Transcript for Steubenville: Unforgettable Moment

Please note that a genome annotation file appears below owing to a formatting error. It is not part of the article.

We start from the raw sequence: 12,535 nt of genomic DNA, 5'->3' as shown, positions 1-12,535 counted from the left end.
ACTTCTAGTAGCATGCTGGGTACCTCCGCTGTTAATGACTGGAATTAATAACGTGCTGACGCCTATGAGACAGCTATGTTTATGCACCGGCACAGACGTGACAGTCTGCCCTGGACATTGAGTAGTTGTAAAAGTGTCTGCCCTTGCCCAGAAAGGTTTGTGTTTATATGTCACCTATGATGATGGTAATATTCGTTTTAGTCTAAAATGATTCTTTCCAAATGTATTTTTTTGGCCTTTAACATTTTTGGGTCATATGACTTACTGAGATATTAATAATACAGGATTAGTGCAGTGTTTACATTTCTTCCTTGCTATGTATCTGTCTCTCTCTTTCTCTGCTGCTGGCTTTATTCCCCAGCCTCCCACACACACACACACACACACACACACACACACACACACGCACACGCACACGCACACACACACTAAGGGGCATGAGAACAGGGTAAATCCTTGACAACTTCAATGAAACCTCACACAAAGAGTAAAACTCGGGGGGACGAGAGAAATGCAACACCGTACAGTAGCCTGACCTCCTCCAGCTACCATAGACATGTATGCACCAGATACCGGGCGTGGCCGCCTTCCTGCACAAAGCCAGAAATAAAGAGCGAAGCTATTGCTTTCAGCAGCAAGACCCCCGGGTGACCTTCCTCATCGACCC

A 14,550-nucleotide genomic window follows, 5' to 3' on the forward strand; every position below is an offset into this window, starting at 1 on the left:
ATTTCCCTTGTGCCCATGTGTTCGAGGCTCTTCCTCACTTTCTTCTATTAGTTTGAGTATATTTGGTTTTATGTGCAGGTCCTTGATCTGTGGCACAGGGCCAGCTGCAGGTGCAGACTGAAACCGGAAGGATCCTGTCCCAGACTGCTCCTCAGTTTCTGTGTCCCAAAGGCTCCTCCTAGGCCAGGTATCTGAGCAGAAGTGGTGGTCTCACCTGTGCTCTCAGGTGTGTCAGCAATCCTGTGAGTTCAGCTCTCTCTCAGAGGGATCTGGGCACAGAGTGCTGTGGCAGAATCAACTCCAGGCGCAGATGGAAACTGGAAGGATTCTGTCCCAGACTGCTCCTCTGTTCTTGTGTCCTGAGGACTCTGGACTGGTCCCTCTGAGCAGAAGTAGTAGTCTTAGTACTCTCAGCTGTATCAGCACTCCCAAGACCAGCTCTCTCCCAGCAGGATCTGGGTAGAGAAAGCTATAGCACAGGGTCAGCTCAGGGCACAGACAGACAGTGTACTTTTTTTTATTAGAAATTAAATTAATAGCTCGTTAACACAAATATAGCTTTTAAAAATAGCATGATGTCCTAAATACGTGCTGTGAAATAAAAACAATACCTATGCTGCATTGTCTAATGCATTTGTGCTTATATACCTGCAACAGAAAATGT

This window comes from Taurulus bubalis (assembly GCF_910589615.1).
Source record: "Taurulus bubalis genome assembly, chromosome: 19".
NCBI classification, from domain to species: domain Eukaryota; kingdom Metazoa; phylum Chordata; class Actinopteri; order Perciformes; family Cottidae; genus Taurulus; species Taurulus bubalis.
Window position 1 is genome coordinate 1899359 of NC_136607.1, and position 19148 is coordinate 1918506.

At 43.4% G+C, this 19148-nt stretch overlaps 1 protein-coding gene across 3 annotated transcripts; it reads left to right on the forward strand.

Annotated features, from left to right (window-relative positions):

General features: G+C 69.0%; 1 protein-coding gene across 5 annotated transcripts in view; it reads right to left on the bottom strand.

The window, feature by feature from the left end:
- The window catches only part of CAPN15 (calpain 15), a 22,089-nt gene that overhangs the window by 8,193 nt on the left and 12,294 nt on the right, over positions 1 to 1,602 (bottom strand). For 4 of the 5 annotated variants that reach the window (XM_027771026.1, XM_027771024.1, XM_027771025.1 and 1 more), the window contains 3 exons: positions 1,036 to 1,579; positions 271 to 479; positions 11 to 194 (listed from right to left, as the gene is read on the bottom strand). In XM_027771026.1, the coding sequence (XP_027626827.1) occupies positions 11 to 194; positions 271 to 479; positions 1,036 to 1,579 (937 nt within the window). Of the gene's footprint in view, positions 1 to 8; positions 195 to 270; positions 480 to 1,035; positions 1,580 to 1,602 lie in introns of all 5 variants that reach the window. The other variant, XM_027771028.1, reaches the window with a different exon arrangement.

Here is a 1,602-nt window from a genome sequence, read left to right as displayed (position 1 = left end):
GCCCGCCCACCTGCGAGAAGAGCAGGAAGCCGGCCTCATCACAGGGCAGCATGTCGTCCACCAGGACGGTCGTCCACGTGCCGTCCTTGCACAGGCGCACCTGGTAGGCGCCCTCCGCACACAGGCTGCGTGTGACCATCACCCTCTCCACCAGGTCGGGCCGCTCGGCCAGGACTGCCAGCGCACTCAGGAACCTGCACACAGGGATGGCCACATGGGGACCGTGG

Reporter: An end of summeay morning. The morning after. The 16-year-old girl wakes up in a strange house. The scene of the crime, a basement rec room. Couches, a doll house and other play things, where boys not much more thadrchilen themselves used a girl like a toy. The 16-year-old who lives there later describes the morning to police. And when I came back downstairs, they were all starting to wake up. Okay. And that's when she started to put her clothes back on. And -- what was she saying when she was putting her clothes back on? Nothing, really. I feel like she was still kind of drunk when she woke up. Reporter: How did she seem that morning, when you guys all woke up? She's fine, just -- only thing that she was really looking for was her phone. Her phone's missing. Her underwear are missing. Her shoes are missing. Her earrings are missing. She doesn't know where she's at. It's scary. Reporter: For the girl, something else is missing. The past 12 hours. The night before is a black hole. She finds out what happened when the whispering begins on the web. In this case, the victim continued to suffer, because she was really victimized in the social media. Reporter: The twist that makes every parent shudder -- teenagers of steubenville, including, incredibly, trent mays, exhibit not concern, but scorn. Passing pictures of jane, naked and motionless. One boy sends a text "she looks dead." Another says, "you should have moved her around and gotten a better angle." Ann shokat is editor in chief of "seventeen" magazine. They live in a fish bowl on purpose. Every single thing that's happening all day long, they want to share it with their friends. There's no filter. There's no filter. Reporter: Alerted to the chatter online about their daughter, jane doe's worried parents goes to the police. As the incident draws increased attention, mays tells a witness, "listen if she gets questioned, she was real drunk and we let her stay at your house. And took care of her." In the days after, jane has chilling text exchanges with trent mays. "Why were my clothes off?" She asks. "I was passed out. You should have protected me anyone with a heart would have tried to stop that." Trent tells her he is "truly sorry," but, he adds, "like, I'm about to get kicked off my football team." Many people have said that they were protected in this community for awhile, because of their status as members of this football team. Reporter: What hap what happened that night, though, was not about football. What happened that night is about arrogance. Disregard for other human beings. Reporter: Police tapes show big red football coach reno saccoccia, a celebrity here, found out something had happened before the police did. He says he questioned the suspects at football practice that monday. And I said, "did you rape her?" They said no. I said, "did you -- her?" They said no. Th the end of our -- that was it. In a text, trent tells one of the boys, "i got reno. He took care of it. Ain't going to happen, even if they did take it to court." Coach reno says another player came to him before a preliminary hearing. I said, "just tell the truth." He says, he said, "i will." He said, and don't -- I said, "and don't answer anything that they don't ask you if they ask you, when did this start, you tell them when it started. If they ask you when --" you know what I mean? I was trying to say, just answer the question and answer it as truthfully as you can. Asked to comment, w wrr. Reporter: Asked to comment, coach reno saccoccia tells "20/20" he looks forward to giving his version of event, but he says, that must happen at the appropriate time. And what about that river of booze, the under-age binge drinking. Where are the adults? Where are the parents? The whole story as we've unraveled it and learned it is just very disturbing. Where were the parents? It's a wakeup call. It's an absolute wakeup call. Reporter: Many here says the real question is what's going onnon everywhere with kids and cell phones and sex. When you get your cell phone it doesn't come with a user's manual. They think this sounds fun, absolutely. And it's hard enough to teach teenagers about consequences, but this is one place where the consequences can be really damaging. Reporter: In court, all that technology becomes a double-edged sword. Jane doe's attorney is bob fitzsimmons. We only know something happened because of tweets and instant messages and cell phone pictures and videos that were taken that night. It was these boys and their friends that actually created their own evidence against them. If it had not been for that, this crime may have gone unpunished. Reporter: A key factor the prosecutors must prove, just how k jane was. How drunk do you have to be legally before you are unable to nt? By the law in ohio, you have to be substantially impaired. Reporter: What does that mean, though? The case law makes it clear that it's a reduction in one's ability to act or think. Clearly in this case, we had that reduction in the ability to act or think by the time she gets to the second party. And they had to have known it. Reporter: The unforgettable moment in the trial. Jane takes the stand to relive a night she can't remember. And the prosecutors shock their own witness, showing her a photograph recovered from trent mays' cell phone. She had never seen it. We had never shone it to her -- Reporter: Lying on the floor? Yeah. And her reaction in the courtroom was all telling Reporter: She burst into tears. Right. Because it was degrading and humiliating and, to know that there's another picture out there. Reporter: The fast-moving trial seems to assure a speedy
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